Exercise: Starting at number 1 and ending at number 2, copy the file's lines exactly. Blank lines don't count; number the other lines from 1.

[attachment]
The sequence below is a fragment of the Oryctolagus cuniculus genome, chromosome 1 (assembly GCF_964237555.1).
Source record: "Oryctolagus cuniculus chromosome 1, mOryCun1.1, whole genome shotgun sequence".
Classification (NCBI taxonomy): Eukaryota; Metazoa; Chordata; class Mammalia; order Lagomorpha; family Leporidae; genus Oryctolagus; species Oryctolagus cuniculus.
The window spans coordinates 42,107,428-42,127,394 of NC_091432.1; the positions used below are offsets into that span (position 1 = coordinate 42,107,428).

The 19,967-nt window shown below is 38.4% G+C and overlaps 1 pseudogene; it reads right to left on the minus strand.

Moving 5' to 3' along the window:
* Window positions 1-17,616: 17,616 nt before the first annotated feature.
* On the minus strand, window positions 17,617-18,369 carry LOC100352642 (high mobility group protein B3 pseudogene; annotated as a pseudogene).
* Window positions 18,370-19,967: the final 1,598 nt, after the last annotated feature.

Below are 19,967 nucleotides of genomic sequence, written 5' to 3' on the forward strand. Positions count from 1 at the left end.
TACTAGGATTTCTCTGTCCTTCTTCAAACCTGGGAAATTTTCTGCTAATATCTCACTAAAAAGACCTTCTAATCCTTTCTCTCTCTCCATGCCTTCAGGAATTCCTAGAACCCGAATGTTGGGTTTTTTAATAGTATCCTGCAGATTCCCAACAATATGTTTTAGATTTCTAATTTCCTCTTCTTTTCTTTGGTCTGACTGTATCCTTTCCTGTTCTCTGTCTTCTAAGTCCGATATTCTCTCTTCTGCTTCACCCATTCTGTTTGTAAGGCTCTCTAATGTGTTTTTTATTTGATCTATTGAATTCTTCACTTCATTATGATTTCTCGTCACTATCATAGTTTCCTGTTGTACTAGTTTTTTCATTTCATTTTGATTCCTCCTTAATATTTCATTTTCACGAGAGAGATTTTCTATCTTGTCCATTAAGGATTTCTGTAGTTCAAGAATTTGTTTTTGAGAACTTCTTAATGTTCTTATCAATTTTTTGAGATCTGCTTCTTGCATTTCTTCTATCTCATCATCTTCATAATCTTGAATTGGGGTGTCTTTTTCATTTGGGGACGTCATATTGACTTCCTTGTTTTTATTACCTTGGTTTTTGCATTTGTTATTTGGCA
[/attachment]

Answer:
The sequence below is a fragment of the Oryctolagus cuniculus genome, chromosome 1 (assembly GCF_964237555.1).
Source record: "Oryctolagus cuniculus chromosome 1, mOryCun1.1, whole genome shotgun sequence".